The European Investment Bank (EIB) is a lead investor alongside Crédit Agricole Assurances and 15 other mainly French institutions in what it describes as an “innovative” 25-year, buy-and-hold green-energy equity fund structure launched by Amundi Energy Transition (AET).

The closed-end fund, Energetic Transition, has already made five climate change-related investments with Dalkia, a specialist in energy services and local heating networks in France. 

It is based on a sourcing agreement with EDF, whereby the fund has the right to first offer of mainly greenfield investment projects where EDF is seeking an equity partner to buy an asset or bid for a public contract.

The first investments of around €400m, including leverage, have financed energy transition plants for industrial sites and local authorities in France, such as combined heat-power plants, including two large-capacity biomass plants.

Because these projects are offered at local level they do not tend to attract conventional financing.

“[EDF] provide us with a pipeline of assets that is very long and hard to reach because they are very small,” Matthieu Poisson, CEO of AET, told IPE Real Assets.

The fund is now closed to subscriptions, having raised €400m with a further €200m expected by the end of the year. With leverage, the investment capacity stands at around €2bn.

Some 75% of the investment will be targeted at core Europe, with the remaining 25% “close to home”, most likely central Europe.

Poisson said the fund had been conceived with Solvency II infrastructure investors in mind due to the built-in optimisation of the capital charge and he contrasted it with a typical private equity structure.

He said: “We don’t have execution risk in the sense of private equity, in terms of increasing cash flows, because we are in a stable tariff environment with mainly regulated assets.”

The buy-and-hold structure over 25 years means the fund will not resell assets. The gross annual return is estimated to be 9-10% with yearly asset amortisation of 4-5%. It is eligible for the Juncker plan, meaning it can target riskier assets.

Ambroise Fayolle, vice president of the EIB, told IPE Real Assets it was an innovative model, and pointed to the institution’s ability to crowd in further investments. The bank’s investment is €50m.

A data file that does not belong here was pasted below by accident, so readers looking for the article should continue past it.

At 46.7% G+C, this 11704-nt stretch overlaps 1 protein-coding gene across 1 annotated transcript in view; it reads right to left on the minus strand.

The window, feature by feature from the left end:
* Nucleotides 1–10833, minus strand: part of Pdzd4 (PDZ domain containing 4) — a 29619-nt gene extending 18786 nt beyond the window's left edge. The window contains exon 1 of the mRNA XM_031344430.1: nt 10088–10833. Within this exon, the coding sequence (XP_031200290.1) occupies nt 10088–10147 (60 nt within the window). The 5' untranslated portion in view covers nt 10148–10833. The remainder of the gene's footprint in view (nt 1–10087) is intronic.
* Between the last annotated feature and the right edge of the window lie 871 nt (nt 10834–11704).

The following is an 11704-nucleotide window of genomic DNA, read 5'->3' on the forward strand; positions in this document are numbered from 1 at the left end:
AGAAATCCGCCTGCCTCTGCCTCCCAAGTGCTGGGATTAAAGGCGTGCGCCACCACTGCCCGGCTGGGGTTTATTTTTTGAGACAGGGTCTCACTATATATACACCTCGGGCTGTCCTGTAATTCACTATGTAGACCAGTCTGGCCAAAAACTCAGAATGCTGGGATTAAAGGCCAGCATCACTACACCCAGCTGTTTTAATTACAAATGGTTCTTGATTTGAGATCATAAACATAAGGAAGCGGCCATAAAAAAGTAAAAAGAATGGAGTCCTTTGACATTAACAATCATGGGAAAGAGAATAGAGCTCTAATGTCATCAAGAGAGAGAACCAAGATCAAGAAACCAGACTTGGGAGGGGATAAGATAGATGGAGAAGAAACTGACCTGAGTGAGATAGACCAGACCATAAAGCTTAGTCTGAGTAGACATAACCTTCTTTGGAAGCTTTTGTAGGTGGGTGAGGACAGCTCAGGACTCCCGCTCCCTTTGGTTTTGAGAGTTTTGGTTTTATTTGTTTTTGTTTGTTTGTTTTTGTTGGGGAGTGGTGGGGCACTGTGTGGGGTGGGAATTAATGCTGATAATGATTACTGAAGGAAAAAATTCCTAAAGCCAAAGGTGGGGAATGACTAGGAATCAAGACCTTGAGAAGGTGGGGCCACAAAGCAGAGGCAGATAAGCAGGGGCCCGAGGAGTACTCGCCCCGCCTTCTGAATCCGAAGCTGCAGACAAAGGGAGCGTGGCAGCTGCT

The vice president said: “We are important in terms of what we call crowding in, making sure we can facilitate and accelerate fundraising and we decided to be in at an early stage so we could be part of the selling argument for the fund.

“This kind of structure we find interesting in terms of concept and there is no reason why it could not be done in other countries.”

A key attraction, according to Fayolle, is the fund’s alignment with the EIB’s political objective to boost greenfield construction-phase infrastructure investment.

Fayolle added: “There is plenty of money for brownfield projects and we do that sometimes where there is specific interest, but greenfield is more difficult to get financing. We think our mission is there [in greenfield] and we have support from the Juncker plan for this.”

AET also hopes that the EIB’s onerous assessment and due diligence process underpins the robustness of the fund’s infrastructure and green energy credentials.

Fayolle continued: “The due diligence process means we are challenging the teams of the projects we are invested in. We found the concept quite interesting; it also partners the financial sponsor with an industrial sponsor.

“The fact there is this option to co-invest in projects presented by the sponsor we find interesting and probably replicable.

“For us, it is an innovative project and the magnitude of the investment we can anticipate for this fund makes it a very attractive for is in terms of effectiveness.”

The EIB is lagging its climate-change related investment targets, Fayolle noted.

Speaking at the Amundi World Investment Forum in Paris late last month, Fayolle also pointed to the EIB’s activities alongside the IFC and the EBRD to stimulate the growth of green bond markets in emerging markets.

The asset manager AET is jointly owned by Amundi and EDF.